Blueberries are a summer grab bag. Some are tart. Some are sweet. And some are simply both.
Right now could be the best time of year for blueberries. Picking season has started, although heavy rains could make for a smaller crop than in years past. Let's get those jams, pies and pancakes started.
The key to choosing berries in the grocery store is to find firm, dry berries. A dusty white covering, known as a "bloom," is a good thing. It means the berries were recently picked. I always pop one or two in my mouth. It's the only way to know for sure.
In addition to trying the berries, lightly shake the pint container. If the berries clump together, pick up another pint. Blueberries that stick together are either overripe or were crushed in the picking or transport. The same goes for frozen blueberries. If they're clumped together, they may have thawed and refrozen.
Blueberries will keep for about a week if you put them in a covered container in the fridge. Don't wash them until just before you eat them. The bloom is what protects the skin of the berries and washing it off will cause the berries to ripen faster. Wash and gently dry blueberries before freezing them on a plate or cookie sheet. After the berries have frozen, then transfer them to a plastic bag.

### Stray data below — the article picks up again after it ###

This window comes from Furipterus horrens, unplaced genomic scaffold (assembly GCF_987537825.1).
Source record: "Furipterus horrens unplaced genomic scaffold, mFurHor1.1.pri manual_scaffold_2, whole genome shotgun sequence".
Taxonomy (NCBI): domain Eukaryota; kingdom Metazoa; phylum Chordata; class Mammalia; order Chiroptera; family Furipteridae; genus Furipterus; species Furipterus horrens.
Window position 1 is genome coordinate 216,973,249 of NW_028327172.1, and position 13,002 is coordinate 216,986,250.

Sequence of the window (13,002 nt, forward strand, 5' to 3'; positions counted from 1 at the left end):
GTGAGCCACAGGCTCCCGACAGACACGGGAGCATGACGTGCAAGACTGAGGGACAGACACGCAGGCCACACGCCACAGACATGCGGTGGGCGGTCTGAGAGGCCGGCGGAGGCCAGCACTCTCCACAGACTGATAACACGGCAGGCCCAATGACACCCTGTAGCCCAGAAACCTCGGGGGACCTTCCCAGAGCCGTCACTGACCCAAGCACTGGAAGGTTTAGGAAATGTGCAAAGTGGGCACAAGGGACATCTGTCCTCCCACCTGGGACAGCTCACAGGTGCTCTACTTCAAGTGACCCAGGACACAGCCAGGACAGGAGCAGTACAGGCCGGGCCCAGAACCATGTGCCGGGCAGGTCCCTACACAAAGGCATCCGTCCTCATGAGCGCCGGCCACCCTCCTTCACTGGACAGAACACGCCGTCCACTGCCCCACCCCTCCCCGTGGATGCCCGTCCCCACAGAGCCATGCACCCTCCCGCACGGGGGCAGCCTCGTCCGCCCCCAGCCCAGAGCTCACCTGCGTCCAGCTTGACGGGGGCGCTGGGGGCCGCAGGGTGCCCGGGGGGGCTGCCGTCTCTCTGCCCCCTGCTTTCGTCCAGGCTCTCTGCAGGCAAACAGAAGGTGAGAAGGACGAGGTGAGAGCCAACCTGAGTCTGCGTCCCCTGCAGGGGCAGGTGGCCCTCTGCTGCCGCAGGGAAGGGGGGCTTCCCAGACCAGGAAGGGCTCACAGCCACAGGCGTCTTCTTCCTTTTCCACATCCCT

There are a number of options for picking your own. The Berry Patch in Cleveland, Missouri, is about 30 minutes south of Kansas City. You can call ahead (816-618-2771) to find out the best time for picking. Duncan's Berry Farm -- which sells at the Briarcliff Farmers Market -- has a relatively new u-pick operation in Smithville, Missouri. Call 816-873-3053 to get a picking report on blackberries and blueberries.
Never picked your own? Use your thumb and forefinger to remove a blueberry from a bush while cupping your hand underneath to catch the berry. This will keep you from bruising or crushing the delicate berry.
Or save your back by pushing a cart around McGonigle's Market, which has blueberries from Osceola, Missouri, for $3.50 a pound.